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"Your descendants shall gather your fruits."
- Virgil
    

Support MOFGA's Maine Heritage Orchard

Sales of our beautiful 2014 Heritage Orchard Calendar will help support MOFGA and the orchard. Full-color photos of apples originating in Maine were taken by widely acclaimed Portland photographer Russell French and include Black Oxford, Gray Pearmain and others. $15. Available at MOFGA's Country Store.

  

  

Governor LePage Signs Maine's GMO Labeling Bill!

Thanks so much to everyone who worked so hard to help Maine become the second state in the country to require labeling of GMO foods!

Read the full press release.


    

MOFGA's Weekly Bulletin Board
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MOFGA

PO Box 170
Unity, ME  04988
Phone: 207-568-4142
Fax: 207-568-4141
Email: mofga@mofga.org

Physical Address:
294 Crosby Brook Road, Unity, ME



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MOFGA's Chainsaw Safety Workshop Level I
Sunday, May 4

8:30 a.m. to 4 p.m.
362 Flat Rd., West Bethel.
$50/members, $60/non-members


Whether you are an aspiring logger, woodlot manager or occasional chainsaw user, this course is invaluable. The chainsaw is an amazingly powerful tool, but without proper training and knowledge it can be a very dangerous tool. Work with our highly skilled instructors for the day and learn to use your chainsaw safely. Participants should bring their protective equipment and a lunch. Water is available. Registration.

Organic and Sustainable Agriculture News
New flu strain found in Maine, four other states, puts pork industry on alert
Bangor Daily News - 1/6/2012.
By Stephanie Armour, Bloomberg News – Washington: A new flu virus thought to have originated in pigs has agricultural producers on alert two years after a swine flu pandemic caused sales to drop and disrupted U.S. pork exports. Twelve people in five states have been infected, with three hospitalized. At least six reported no recent exposure to pigs, suggesting “limited human-to-human transmission.”
How big food takes advantage of the poor in developing markets
The Atlantic - 1/6/2012.
By Marion Nestle – Publicly traded companies cannot simply make a profit. They must grow profits and report growth to Wall Street every 90 days. This requirement is tough on all corporations, but especially tough on those selling food. People can only eat so much. To expand sales, food companies desperately seek new markets. Last week, The Guardian and the Wall Street Journal described how food corporations are marketing processed foods to the poorest inhabitants of developing countries.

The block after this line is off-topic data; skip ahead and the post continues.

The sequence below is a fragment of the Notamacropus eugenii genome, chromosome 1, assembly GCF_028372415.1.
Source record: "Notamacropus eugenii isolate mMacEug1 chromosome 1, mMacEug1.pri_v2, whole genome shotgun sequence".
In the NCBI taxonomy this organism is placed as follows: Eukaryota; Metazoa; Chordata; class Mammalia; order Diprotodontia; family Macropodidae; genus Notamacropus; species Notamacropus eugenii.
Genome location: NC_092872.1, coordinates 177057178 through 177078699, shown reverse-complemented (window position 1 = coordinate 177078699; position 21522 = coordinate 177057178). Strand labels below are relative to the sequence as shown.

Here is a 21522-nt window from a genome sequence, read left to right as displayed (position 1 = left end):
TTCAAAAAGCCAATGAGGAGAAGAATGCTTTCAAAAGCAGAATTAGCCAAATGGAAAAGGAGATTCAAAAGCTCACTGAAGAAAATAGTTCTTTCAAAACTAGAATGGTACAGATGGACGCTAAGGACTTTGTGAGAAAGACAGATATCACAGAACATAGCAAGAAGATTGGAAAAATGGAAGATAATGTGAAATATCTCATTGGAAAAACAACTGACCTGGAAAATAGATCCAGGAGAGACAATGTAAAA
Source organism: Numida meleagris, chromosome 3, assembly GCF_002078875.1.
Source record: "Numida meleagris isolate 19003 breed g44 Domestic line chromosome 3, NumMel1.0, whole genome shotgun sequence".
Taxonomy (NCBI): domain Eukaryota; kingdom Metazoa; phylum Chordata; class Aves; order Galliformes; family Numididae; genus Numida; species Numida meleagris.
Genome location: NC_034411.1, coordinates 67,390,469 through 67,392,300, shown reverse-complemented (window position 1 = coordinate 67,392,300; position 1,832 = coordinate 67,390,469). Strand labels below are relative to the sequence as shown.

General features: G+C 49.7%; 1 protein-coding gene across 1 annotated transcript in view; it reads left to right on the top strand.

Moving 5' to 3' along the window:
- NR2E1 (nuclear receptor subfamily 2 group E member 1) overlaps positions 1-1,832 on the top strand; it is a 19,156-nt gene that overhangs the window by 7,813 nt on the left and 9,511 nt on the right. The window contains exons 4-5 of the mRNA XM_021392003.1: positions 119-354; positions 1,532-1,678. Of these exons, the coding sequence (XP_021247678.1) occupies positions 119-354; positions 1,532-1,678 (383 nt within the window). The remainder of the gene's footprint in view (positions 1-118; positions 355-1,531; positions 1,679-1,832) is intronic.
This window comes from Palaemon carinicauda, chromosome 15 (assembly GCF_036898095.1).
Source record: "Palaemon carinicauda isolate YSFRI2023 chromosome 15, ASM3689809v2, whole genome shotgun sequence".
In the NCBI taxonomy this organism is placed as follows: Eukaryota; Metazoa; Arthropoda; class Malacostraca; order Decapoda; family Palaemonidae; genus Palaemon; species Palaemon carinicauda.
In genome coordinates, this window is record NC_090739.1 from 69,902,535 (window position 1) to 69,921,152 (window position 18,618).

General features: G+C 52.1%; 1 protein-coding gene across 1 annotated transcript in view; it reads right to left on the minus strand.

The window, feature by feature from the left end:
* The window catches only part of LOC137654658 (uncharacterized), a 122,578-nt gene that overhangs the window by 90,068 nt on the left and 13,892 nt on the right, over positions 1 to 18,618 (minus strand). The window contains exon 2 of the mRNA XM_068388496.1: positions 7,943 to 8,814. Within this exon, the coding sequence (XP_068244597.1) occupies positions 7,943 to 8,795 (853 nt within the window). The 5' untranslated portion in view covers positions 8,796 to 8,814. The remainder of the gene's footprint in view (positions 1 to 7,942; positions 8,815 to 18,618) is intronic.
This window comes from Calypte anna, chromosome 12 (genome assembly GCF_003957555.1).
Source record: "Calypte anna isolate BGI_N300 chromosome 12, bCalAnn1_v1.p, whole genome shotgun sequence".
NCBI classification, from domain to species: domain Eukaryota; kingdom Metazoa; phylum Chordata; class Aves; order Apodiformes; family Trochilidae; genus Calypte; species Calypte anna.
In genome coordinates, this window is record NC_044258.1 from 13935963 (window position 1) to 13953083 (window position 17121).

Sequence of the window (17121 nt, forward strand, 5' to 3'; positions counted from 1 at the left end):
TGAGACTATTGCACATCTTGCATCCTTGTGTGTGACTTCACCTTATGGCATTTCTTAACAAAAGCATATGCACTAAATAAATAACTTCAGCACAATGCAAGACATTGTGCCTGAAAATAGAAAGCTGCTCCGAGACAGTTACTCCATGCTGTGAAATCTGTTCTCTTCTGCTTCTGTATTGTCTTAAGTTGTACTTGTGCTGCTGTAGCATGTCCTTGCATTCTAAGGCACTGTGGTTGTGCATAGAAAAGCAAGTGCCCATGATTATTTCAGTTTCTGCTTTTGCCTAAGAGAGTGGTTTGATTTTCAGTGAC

The 65-year-old New Hampshire farmer trying to save maple syrup
The Atlantic - 1/5/2012.
Meet Martha Carlson. This maple syrup climate crusader has spent the last three decades farming sugar maples on a 60-acre plot in New Hampshire. In recent years, she has seen some strange things. The trees are changing: They're stressed, she says, and aren't producing like they once were. By 2100, the entire $3 million maple syrup industry in the United States could be wiped out due to climate change.
The birds and the weeds: A farm conservation love story
Grist - 1/5/2012.
By Heather Smith – Call it the bird tax – or rather, the amount of food that farmers need to set aside in order to get birds to stick around and stop dying. Why put so much effort into attracting birds to farms? Well, the steady decline of most birds in the world and the increase of the human population are related – and, idealism aside, there's only so much that wilderness conservation can do to alter that trajectory.
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Upcoming MOFGA Events

April 20 - MOFGA Orcharding Workshop: Orcharding 101

April 23 - Grow Your Own Organic Garden Class in Gray

April 23 - MOFGA's Seasonal Cooking Class with Chef Frank Giglio

April 26 - Empty Bowl Supper Fundraiser

April 30 - Waldo Organic Growers Program: Bats

May 4 - MOFGA's Chainsaw Safety Workshop


See the full calendar ...

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